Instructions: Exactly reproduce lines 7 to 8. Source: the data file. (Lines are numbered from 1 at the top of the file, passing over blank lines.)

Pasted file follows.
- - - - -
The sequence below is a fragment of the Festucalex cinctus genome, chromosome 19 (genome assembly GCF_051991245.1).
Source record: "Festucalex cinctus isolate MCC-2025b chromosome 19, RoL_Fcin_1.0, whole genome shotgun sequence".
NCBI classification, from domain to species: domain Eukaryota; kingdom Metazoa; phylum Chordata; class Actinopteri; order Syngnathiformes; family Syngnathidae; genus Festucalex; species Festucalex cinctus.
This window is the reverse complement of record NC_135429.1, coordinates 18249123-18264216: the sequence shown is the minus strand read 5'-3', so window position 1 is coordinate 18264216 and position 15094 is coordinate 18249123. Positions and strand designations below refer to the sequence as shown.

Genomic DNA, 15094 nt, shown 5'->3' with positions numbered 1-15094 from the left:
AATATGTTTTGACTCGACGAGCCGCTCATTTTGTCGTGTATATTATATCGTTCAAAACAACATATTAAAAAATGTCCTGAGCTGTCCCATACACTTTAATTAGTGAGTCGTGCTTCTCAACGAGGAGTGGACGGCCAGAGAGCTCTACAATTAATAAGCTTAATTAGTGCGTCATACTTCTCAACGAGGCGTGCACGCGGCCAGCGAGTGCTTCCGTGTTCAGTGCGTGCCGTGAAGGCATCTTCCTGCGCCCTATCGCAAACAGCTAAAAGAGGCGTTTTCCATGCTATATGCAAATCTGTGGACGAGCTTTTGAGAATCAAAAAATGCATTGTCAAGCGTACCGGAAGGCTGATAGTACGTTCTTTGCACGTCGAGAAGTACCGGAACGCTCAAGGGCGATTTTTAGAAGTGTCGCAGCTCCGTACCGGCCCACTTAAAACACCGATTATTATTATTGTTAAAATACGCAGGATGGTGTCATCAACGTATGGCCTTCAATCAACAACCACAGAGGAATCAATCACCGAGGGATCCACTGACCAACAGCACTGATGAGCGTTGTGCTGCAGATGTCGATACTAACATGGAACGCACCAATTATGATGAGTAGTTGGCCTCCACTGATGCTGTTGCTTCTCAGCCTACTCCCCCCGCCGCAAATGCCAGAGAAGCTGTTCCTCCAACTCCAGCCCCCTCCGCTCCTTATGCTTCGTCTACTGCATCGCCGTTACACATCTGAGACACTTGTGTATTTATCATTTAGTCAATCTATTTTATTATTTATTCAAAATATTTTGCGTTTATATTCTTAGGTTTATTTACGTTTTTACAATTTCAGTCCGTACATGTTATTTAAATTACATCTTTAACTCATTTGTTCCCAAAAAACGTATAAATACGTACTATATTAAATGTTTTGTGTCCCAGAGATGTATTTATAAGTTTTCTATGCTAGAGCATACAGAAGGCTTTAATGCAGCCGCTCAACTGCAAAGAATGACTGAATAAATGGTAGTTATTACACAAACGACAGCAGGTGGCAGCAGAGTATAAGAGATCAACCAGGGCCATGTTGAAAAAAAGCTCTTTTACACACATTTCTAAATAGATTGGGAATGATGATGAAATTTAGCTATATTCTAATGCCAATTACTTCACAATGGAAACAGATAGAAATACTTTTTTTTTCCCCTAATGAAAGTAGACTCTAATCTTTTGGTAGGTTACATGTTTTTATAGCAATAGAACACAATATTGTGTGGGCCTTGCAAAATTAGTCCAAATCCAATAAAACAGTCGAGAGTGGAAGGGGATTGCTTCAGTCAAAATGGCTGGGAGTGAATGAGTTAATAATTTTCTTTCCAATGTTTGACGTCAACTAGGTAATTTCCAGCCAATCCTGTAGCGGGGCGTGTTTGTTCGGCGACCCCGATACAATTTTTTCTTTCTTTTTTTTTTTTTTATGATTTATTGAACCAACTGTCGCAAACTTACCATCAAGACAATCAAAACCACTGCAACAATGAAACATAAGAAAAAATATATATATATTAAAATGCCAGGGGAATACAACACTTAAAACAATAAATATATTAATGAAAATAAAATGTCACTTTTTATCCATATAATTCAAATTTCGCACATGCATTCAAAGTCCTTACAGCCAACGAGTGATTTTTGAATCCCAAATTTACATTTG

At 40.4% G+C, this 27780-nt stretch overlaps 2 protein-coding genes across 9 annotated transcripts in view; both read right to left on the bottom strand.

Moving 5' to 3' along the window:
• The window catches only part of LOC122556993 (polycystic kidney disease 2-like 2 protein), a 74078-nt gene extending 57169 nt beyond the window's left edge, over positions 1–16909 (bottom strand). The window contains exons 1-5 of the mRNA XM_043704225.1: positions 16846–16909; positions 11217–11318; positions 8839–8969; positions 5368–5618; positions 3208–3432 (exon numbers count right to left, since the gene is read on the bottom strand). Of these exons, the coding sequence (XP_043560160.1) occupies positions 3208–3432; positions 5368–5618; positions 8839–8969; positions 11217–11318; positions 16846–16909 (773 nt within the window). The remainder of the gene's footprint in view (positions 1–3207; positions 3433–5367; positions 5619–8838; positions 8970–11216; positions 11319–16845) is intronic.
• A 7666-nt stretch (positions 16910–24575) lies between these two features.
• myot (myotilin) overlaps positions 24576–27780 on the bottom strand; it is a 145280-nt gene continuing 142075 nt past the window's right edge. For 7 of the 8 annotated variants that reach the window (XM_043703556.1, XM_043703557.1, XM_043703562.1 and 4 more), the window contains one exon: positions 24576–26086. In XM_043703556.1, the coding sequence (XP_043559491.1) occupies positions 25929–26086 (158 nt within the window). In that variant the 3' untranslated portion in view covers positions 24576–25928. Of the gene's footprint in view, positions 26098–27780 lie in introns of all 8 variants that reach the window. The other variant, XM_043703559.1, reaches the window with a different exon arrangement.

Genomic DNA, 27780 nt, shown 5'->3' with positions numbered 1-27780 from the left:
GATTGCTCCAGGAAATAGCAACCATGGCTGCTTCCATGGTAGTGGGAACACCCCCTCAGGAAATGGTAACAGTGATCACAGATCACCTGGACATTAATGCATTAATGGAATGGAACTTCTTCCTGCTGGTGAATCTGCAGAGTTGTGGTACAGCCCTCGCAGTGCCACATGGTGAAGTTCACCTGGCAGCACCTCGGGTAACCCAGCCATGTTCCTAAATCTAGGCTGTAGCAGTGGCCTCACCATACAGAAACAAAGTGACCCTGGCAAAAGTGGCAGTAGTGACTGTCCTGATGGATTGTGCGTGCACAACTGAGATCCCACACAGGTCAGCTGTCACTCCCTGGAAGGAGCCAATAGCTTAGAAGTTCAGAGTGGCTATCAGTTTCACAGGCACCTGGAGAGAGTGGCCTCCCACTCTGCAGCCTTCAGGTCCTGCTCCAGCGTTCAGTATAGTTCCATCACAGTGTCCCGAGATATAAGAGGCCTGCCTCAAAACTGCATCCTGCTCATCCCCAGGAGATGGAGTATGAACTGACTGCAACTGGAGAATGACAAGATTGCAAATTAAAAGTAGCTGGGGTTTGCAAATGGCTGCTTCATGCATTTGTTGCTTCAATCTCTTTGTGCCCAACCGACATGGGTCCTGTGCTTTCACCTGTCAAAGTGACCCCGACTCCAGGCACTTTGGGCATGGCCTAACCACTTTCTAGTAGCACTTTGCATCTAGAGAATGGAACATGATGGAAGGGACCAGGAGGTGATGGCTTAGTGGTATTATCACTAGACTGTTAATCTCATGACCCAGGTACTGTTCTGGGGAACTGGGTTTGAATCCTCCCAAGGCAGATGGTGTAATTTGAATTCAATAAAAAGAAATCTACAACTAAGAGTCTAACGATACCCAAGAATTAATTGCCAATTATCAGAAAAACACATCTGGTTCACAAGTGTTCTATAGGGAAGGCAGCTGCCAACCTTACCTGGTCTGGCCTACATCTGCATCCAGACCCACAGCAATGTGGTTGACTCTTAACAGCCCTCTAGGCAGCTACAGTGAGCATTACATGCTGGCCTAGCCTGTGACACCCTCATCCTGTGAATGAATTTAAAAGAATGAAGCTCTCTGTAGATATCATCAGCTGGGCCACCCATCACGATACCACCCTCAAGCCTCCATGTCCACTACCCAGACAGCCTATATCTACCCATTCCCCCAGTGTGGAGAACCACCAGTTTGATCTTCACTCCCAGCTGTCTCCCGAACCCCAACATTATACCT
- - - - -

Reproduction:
At 40.4% G+C, this 27780-nt stretch overlaps 2 protein-coding genes across 9 annotated transcripts in view; both read right to left on the bottom strand.

Moving 5' to 3' along the window: